One metaphorical interpretation of this piece might make the B section into a disturbing memory. The music of the A section searches, perhaps for that memory, but does not yet succeed in recovering it. Though the memory sought remains at first unconscious, it is present from the beginning as a past that underlies the opening music. It has that music in its thrall, and influences or even causes its tonal digressions: thus minor and major lie between major and an already implicitly present minor, and arise as disturbances of the -major music because of the underlying psychic force of the still unintegrated memory that the -minor region embodies. Indeed the melodic high point of the first cadence (mm. 7-8) is the itself, later to become tonicized in the B section. Though that memory sounds clear and self-contained in its first recovery, it remains distant. Therefore this first remembrance of it does not fully dispel its psychic force, and accordingly the second A section still contains a tonal deflection toward minor in its fragmentary -major phrase (mm. 42-44 )—but now a hopeful one, one perhaps envisioning a future in which that memory, if possessed more fully, will contribute to rather than undermining the unity of consciousness. The forceful second B section reactivates and thus lives again through what has already been recalled, turning the sadness into anger and in this way recovering its full force. Its re-enactment of the memory as a present experience leads to a catharsis, the epiphanic turning-major of the cadence, a "moment musical" of inner reconciliation between past and present experiences. In the last A section, the disturbing force of that past has largely disappeared. The -major chord still reappears, briefly tonicized (m. 80). But it need no longer lead to , major or minor, but instead becomes absorbed as a subdominant into an -major cadence. Again, as in the "Wanderer" Fantasy, a disruptive element related to the presence of an underlying but initially unintegrated song—here the —ultimately returns in an integrative role. The opening music finally no longer needs to search for a song in hidden or remote territory, but instead reaffirms in its last coda that it can become one itself.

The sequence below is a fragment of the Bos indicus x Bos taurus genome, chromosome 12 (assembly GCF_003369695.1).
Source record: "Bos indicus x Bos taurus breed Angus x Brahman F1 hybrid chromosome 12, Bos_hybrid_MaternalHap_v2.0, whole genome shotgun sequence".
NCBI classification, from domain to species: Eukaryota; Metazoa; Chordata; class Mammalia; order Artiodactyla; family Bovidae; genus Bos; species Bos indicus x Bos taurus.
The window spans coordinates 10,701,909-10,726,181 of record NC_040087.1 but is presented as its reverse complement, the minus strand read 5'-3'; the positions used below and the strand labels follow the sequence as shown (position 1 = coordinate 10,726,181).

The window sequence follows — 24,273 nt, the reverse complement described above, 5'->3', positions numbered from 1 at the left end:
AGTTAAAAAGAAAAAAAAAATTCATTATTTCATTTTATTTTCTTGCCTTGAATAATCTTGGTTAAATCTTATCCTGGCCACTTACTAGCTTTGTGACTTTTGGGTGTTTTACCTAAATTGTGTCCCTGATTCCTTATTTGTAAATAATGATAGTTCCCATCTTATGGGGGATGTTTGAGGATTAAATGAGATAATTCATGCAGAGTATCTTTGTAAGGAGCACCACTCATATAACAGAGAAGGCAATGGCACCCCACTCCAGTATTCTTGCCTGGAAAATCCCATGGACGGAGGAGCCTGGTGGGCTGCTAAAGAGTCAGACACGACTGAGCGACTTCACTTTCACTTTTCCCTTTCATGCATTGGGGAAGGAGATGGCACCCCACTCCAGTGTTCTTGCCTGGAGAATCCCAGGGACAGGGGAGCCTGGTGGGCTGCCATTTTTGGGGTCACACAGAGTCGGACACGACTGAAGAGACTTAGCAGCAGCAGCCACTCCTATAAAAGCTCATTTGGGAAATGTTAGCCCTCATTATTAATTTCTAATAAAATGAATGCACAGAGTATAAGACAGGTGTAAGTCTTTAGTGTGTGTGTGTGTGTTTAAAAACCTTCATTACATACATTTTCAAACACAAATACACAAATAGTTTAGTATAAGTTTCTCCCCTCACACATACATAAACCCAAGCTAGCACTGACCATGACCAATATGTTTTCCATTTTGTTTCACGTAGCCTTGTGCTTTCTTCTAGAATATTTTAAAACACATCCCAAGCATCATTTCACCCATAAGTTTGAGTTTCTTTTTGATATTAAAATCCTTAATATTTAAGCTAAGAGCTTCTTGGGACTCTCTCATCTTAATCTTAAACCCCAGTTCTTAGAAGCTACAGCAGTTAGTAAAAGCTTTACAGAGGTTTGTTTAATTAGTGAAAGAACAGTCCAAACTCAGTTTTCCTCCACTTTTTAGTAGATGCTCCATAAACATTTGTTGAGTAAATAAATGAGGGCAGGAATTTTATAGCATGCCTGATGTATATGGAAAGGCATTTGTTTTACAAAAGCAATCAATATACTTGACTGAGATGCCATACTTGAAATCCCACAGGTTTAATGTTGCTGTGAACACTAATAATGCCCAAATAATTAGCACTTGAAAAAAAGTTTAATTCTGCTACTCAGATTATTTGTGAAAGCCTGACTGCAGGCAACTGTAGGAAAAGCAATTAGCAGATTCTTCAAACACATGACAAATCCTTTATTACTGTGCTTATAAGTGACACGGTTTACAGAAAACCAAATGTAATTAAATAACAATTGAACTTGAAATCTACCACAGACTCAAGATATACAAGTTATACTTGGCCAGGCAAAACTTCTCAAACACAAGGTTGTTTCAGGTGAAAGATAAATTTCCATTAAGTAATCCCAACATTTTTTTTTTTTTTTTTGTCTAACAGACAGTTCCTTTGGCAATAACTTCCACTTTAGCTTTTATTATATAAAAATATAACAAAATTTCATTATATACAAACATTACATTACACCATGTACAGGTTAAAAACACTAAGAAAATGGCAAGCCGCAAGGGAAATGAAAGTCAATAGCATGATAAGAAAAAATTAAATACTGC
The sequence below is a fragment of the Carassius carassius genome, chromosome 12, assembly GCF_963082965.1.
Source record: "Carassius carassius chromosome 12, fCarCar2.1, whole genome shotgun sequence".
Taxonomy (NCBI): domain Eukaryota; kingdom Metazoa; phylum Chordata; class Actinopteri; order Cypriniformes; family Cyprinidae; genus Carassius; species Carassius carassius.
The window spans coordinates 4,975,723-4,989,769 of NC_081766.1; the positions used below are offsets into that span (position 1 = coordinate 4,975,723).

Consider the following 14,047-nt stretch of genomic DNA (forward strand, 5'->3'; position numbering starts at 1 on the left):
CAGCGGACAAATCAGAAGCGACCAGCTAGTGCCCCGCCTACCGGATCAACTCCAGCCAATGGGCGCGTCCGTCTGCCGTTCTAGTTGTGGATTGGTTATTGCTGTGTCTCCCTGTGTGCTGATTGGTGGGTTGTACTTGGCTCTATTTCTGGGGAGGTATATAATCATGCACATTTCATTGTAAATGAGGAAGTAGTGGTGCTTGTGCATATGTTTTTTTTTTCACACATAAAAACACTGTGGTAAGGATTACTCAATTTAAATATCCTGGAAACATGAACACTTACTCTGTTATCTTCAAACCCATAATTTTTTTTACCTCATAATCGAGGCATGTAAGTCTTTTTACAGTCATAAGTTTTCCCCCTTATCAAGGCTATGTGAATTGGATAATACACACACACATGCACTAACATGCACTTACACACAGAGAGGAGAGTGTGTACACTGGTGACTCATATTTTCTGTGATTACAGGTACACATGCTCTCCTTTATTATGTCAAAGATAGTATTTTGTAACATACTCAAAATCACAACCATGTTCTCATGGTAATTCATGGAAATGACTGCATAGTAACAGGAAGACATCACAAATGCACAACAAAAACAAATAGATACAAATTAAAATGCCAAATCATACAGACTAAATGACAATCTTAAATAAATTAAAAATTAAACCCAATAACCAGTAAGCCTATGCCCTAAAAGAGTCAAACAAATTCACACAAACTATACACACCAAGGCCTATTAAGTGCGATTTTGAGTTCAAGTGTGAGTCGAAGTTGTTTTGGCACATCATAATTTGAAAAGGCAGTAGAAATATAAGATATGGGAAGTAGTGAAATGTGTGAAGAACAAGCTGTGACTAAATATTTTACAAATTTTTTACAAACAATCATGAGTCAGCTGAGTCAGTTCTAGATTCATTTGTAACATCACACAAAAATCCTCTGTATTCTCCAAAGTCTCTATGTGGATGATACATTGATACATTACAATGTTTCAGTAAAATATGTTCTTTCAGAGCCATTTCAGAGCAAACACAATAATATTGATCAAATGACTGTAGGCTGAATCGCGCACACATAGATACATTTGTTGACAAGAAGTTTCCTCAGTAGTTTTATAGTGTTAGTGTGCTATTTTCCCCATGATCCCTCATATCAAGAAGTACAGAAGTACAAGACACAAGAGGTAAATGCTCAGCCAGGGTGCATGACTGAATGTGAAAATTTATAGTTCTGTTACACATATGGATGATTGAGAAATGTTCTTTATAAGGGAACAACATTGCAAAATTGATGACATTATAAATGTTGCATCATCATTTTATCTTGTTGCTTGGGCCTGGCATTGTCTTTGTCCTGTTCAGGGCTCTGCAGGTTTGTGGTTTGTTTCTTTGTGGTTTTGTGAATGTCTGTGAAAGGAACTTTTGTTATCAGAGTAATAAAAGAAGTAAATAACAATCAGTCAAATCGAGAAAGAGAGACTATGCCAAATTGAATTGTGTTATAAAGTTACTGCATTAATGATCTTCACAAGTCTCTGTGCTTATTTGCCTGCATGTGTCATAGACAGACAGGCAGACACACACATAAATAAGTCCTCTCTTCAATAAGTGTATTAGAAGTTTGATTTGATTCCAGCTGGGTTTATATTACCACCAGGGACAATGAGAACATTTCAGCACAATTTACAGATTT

The structure of this Moment Musical in this way plays out, like many Romantic pieces, an archetypal spiral plot16 of the type described by M. H. Abrams in his Natural Supernaturalism, and more particularly to this case in his article on "The Greater Romantic Lyric."17 But in this piece, as also in several of the five-part slow movements of Schubert's works in sonata-forms,18 that plot unfolds in a double spiral, here first recovering a memory but then returning to it to re-enact it, in order to repossess that memory not only in conscious thought but in a psychodrama of presently lived experience. The contrasting sections of this five-part form thus unfold in a dynamically evolving relationship to each other, quite unlike the symmetrical relationship of contrasting but complementary tableaux in the first piece.
While the "Wanderer" Fantasy draws instrumental music from song, these first two Moments Musicaux transform instrumental music, music that begins lyrically but hesitantly, more fully into song. The first finds its way to the continuity it seeks, and then celebrates that continuity in song. The second, confronted with the image or memory of a distant song, uses this recognition to draw a song from its own opening music. In both, "moments musicaux" of sudden transformation immediately precede the affirmation of new kinds of continuity.